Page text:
Bournemouth Councillor Robert Chapman said the photomontages of how the turbines would look from the coast, presented by NBDL to the council, were ‘total nonsense’. He said: ‘We’re told they will be hardly noticeable when in total truth they will overwhelm the skyline.’
Mr R.S. Hampson asked why tidal power was not considered instead of ‘fickle wind’, ‘when we have predictable tides running twice a day?’
Tobias Ellwood MP said more clear details were needed about the proposed development. He said: ‘Even today it’s quite unclear how many turbines will be built and where.’ He said if given the go ahead, this scheme would ‘set a precedent for further wind farms to be built in this area.’
John Mitchell, a conservation officer for Dorset Bird Club, said tens of thousands of birds would be potentially affected by the development, including the Nightjar.
He said: ‘This is a highly important area for migratory birds and the issue has not been robustly assessed by the applicant.’
Councillor John Trickett raised concerns about the ‘ impact on sea off the Needles, Isle of Wight, which is one of only two sites in the UK licensed and operating for burials at sea.
John Houghton, a solicitor representing Navitus Bay Development Limited (NBDL), said the company would be responding to the relevant representations received by the deadline of 20 October.
He sought to clarify facts and address several concerns raised by the speakers. He told the hearing the burial site was approximately 10km from the array. He said: ‘There’s no question of the assessment having been swept under the carpet, it’s been expressly addressed.’
Mr Houghton said the Government guidance did not, as several speakers suggested, say offshore wind farms should be 12 nautical miles away from the shore and said the Navitus Bay photomontages met the ‘terms of what the relevant guidance says’. He said the cabling work would not adversely impact any cliffs.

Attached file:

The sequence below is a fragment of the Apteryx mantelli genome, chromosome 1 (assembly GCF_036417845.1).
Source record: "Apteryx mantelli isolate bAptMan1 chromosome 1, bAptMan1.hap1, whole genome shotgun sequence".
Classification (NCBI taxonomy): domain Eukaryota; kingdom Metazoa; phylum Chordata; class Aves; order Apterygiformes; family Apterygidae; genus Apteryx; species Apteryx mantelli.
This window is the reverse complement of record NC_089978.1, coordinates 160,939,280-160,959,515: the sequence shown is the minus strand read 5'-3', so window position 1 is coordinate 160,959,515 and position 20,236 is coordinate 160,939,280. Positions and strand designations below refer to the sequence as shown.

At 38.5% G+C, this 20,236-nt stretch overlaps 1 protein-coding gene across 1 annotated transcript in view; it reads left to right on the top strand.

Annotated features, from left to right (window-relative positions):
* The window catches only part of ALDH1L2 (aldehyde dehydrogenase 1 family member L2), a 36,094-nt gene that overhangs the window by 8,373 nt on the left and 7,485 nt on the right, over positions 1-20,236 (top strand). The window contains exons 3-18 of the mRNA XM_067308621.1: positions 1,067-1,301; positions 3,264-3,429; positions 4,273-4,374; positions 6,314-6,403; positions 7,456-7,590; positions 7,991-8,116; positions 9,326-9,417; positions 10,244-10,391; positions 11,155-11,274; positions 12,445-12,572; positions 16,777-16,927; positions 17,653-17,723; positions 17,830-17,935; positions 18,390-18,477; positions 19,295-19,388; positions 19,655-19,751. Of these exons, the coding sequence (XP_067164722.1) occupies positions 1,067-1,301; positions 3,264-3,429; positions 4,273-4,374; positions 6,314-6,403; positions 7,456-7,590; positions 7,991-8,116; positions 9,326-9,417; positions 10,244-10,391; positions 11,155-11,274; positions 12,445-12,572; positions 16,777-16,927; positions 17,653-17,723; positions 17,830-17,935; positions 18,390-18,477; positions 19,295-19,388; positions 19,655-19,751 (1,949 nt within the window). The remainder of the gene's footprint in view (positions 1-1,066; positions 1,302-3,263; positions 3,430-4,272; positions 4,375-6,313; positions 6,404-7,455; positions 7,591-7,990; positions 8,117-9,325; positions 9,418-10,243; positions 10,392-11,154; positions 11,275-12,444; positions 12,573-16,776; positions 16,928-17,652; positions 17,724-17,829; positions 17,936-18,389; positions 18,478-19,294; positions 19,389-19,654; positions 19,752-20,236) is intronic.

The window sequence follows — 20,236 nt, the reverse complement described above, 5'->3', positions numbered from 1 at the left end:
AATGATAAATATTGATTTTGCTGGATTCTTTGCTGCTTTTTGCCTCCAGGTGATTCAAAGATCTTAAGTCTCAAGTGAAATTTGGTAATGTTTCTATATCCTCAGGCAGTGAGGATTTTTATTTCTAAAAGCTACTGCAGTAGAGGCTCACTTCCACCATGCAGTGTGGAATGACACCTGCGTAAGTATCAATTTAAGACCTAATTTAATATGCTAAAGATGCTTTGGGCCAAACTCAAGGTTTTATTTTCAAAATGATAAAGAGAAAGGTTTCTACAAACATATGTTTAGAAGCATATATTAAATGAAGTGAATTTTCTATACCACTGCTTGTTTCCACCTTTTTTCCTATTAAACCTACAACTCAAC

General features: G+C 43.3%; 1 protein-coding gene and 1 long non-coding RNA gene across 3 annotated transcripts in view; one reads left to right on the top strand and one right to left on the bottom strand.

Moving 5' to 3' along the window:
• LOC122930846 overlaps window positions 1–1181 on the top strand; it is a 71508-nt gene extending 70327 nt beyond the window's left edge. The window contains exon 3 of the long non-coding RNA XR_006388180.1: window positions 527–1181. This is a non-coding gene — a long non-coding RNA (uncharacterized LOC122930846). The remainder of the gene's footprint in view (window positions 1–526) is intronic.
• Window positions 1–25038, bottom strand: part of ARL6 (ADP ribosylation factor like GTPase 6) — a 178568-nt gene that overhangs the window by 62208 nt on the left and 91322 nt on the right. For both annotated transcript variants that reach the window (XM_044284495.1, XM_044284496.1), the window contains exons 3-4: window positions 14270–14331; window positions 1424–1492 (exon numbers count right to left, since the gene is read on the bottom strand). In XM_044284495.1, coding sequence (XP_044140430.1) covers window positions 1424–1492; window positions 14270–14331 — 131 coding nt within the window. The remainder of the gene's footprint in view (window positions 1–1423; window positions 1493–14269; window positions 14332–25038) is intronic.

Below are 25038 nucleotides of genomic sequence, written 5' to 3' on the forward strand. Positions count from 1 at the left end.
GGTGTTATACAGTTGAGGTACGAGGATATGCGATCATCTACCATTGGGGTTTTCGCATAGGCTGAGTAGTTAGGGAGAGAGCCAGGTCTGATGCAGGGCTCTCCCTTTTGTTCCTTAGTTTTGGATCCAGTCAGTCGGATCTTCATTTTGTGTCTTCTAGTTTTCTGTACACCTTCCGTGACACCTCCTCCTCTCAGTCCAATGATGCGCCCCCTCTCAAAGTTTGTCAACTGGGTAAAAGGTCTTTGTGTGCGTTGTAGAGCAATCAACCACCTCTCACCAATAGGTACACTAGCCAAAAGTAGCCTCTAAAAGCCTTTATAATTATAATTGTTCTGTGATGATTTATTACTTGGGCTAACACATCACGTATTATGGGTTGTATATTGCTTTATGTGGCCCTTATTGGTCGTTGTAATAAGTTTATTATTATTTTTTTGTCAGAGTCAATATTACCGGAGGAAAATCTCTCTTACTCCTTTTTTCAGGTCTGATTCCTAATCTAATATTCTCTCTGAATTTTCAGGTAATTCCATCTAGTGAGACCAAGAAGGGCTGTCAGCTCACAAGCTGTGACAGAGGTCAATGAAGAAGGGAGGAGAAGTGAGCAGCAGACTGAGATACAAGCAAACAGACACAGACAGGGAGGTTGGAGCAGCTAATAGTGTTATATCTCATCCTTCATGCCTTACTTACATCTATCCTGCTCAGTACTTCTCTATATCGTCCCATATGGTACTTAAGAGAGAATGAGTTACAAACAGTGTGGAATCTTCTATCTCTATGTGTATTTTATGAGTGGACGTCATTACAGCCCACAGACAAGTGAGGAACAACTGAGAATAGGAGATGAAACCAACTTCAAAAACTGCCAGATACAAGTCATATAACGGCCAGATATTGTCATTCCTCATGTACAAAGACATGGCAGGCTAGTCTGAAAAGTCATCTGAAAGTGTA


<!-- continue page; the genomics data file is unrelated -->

Mr Houghton said regarding the loss of trees and hedgerow replanting, proposals were being incorporated for a biodiversity fund and it would be up to the local authorities how it was spent. He said: ‘The last figures are that there would be a loss of trees of approximately 12 hectares, replacement trees planted of approximately six hectares and a biodiversity fund for 12 to 36 hectares of replacement planting.
‘All ancient woodland would be avoided by means of horizontal drilling.’
Regarding demands for NBDL’s carbon dioxide emmissions policy, Mr Houghton said: ‘national policy states quite clearly on this that a statement of carbon balance is not required.’
He said a full navigational risk assessment was encapsulated in the environmental risk assessment and there had been ‘full discussions with the Maritime and Coastguard Agency, Trinity House and Royal Yachting Association‘. Mr Houghton added: ‘Statements from that will be produced on the 20th.’
He said the concerns about the impact on tourism following a perception survey were not based on ‘robust evidence’.
The hearing was told that NBDL had been in discussions with the RSPB and Natural England regarding bird migration routes and would be providing more answers to concerns raised in due course. Mr Houghton said extended horizontal directional drilling would be used around Dorset’s heathlands and conservation sites. He said: ‘Clearly it will be more expensive but in the wider scheme of things it won’t make a significant difference.’
Mr Houghton also said UNESCO had not objected to the proposal or registered as an interested party about the planning application. However this was later dismissed by Prof. Brunsden who said it was up to the DCMS, who ‘should be here representing UNESCO as the British Government.’ He added: ‘it’s quite wrong that they’re not.’
Bournemouth resident Anne Winiecki received a round of applause (discouraged at the open floor hearing) from the audience when she asked: ‘Can you see the Australian Government placing a wind farm next to the Great Barrier Reef?’
She added: ‘If we can’t protect a site with World Heritage status, what hope is there for the less important places on this planet?’
Another open floor hearing is scheduled for the Isle of Wight on 2 December. Issue-specific hearings will be held throughout November and site visits will take place in December.
The Planning Inspectorate’s examination final deadline is 11 March 2015.